hugo chavez

Today in Hillary History- July 24, 2007

“Irresponsible and Frankly Naïve”

“I thought that was very irresponsible and frankly naïve to say you [Presidential candidate Barack Obama] would commit to meeting with Chavez and Castro or others within the first year”

-Sen. Hillary Clinton

“Clinton, Obama in war of words over ‘rogue leaders’”
Article Link:
From Elise Labott
July 25, 2007

“Irresponsible and Frankly Naïve”

“I think it is a terrible mistake for our president [George W. Bush] to say he will not talk with bad people. You don’t make peace with your friends – you have to do the hard work of dealing with people you don’t agree with,”

-Sen. Hillary Clinton

“Clinton Blasts President Bush’s Foreign Policy”
Article Link: Associated Press /
April 22, 2007


Reportage 2013 Roundup

Our photographers produced (or had first published) a lot of impressive work in 2013. Between them, they covered major events such as the death of Venezuelan president Hugo Chavez, Istanbul’s Taksim Square protests and the use of chemical weapons in Syria, plus important topics like lion conservation in Africa, South America’s dangerous prisons, and much more. Visit our Web site to see a selection of these photographs.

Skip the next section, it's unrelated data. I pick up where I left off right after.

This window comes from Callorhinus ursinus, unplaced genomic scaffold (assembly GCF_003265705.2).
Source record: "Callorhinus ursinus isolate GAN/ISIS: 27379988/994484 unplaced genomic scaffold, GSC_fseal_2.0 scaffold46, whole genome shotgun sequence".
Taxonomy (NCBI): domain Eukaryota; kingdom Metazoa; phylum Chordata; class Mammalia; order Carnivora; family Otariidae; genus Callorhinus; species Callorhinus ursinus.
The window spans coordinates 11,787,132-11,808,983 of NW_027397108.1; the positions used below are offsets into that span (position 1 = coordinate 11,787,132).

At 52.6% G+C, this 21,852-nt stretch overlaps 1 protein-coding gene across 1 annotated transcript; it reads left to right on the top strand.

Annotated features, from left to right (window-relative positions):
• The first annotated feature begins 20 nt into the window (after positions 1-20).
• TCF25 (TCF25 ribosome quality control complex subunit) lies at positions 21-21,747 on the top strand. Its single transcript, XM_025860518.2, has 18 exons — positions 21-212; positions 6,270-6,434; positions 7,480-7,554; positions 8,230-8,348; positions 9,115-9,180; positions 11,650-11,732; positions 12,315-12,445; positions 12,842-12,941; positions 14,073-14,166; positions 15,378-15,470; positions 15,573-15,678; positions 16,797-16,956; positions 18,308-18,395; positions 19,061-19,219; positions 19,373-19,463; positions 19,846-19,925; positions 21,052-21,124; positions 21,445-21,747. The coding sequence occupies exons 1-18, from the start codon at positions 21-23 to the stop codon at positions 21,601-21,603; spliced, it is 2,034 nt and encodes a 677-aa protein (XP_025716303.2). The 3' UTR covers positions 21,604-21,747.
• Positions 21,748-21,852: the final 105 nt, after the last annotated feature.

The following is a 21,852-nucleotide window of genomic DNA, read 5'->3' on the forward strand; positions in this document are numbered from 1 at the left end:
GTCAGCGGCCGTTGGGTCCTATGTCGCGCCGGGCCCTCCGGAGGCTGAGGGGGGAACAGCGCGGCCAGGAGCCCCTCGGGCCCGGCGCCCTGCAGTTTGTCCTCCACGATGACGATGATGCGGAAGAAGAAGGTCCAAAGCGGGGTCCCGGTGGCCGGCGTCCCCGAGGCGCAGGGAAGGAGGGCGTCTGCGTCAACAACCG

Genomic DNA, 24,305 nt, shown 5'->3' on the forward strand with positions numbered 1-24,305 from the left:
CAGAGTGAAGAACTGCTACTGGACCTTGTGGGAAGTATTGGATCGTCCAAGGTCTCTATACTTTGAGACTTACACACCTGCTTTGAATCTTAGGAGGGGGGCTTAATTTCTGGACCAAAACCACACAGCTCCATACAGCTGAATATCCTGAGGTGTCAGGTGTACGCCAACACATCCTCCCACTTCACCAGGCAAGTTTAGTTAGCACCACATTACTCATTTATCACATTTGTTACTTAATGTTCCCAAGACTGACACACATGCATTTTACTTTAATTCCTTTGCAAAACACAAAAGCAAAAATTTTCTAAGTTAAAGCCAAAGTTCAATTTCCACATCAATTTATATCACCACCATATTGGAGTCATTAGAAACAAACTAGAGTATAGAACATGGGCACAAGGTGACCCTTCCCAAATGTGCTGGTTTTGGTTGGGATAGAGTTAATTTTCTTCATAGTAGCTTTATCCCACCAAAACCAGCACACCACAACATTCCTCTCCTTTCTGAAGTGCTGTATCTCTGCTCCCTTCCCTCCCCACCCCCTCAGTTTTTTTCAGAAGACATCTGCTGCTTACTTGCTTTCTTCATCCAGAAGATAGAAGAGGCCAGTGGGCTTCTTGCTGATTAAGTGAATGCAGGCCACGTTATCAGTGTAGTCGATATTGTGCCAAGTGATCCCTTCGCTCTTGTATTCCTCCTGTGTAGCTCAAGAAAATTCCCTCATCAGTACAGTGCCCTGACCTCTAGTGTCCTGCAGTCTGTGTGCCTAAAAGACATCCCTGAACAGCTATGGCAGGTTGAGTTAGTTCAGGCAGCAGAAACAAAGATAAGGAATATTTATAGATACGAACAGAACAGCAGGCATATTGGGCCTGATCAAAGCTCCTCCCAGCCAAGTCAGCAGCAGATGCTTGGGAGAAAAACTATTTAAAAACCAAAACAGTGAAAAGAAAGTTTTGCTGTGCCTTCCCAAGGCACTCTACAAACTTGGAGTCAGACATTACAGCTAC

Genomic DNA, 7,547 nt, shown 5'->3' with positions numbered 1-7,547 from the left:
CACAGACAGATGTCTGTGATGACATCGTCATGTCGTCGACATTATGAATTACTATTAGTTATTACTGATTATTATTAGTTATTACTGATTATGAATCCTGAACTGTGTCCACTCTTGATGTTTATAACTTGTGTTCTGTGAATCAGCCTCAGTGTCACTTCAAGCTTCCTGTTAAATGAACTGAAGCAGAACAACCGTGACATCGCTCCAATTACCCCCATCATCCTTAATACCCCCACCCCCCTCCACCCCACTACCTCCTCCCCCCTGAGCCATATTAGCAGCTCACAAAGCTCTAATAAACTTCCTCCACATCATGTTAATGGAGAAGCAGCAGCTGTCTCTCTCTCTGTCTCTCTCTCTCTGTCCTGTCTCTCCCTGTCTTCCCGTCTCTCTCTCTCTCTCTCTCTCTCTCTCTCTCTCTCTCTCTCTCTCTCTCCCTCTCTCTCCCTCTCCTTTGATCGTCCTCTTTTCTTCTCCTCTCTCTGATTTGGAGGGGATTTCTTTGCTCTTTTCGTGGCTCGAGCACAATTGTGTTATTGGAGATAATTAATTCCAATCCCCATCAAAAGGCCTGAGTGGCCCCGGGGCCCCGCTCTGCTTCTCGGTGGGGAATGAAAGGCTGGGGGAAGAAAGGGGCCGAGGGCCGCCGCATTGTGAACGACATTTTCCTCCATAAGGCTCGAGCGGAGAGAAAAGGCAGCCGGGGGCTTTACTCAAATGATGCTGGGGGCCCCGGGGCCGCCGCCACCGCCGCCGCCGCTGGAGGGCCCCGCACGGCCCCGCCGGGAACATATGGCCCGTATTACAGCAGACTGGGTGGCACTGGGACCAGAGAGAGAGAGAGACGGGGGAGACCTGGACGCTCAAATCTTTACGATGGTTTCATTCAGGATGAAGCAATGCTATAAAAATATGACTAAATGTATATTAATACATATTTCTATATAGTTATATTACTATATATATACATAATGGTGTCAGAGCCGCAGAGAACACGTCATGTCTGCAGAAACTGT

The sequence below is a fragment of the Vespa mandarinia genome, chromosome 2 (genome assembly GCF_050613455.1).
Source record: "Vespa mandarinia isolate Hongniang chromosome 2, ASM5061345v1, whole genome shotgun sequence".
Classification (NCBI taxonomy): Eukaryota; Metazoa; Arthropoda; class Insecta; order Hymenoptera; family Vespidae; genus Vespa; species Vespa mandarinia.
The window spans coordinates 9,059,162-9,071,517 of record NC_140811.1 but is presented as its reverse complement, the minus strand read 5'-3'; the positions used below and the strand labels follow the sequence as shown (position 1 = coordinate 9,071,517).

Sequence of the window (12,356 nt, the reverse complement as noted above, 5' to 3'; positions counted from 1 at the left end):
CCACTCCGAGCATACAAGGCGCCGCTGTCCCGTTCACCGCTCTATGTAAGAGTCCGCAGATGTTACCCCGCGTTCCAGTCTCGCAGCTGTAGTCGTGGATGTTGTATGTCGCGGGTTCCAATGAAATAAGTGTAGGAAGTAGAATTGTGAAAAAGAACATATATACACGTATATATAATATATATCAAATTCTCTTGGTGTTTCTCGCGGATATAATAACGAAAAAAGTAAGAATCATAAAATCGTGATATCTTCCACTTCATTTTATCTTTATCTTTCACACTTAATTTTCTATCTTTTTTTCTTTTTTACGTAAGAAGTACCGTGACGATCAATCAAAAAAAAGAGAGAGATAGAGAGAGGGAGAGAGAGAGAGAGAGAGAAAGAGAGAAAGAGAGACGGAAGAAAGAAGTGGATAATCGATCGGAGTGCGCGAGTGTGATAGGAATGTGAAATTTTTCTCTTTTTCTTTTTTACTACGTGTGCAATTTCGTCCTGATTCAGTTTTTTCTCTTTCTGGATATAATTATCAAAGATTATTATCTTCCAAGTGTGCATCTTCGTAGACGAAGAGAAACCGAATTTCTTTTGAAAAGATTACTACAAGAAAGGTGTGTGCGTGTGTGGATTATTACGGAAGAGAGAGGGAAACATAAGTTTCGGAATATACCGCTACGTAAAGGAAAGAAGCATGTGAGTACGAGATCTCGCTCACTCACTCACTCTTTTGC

We thank our Tumblr audience for your support and look forward to bringing you more powerful, award-winning images in 2014.

New WikiLeaks cable reveals US embassy strategy to destabilize Chavez government
April 6, 2013

In a secret US cable published online by WikiLeaks, former ambassador to Venezuela, William Brownfield, outlines a comprehensive plan to infiltrate and destabilize former President Hugo Chavez’ government.

Dispatched in November of 2006 by Brownfield – now an Assistant Secretary of State – the document outlined his embassy’s five core objectives in Venezuela since 2004, which included: penetrating Chavez’ political base,” “dividing Chavismo,” “protecting vital US business” and “isolating Chavez internationally.

The memo, which appears to be totally un-redacted, is plain in its language of involvement in these core objectives by the US embassy, as well as the US Agency for International Development (USAID) and the Office of Transition Initiatives (OTI), two of the most prestigious agencies working abroad on behalf of the US.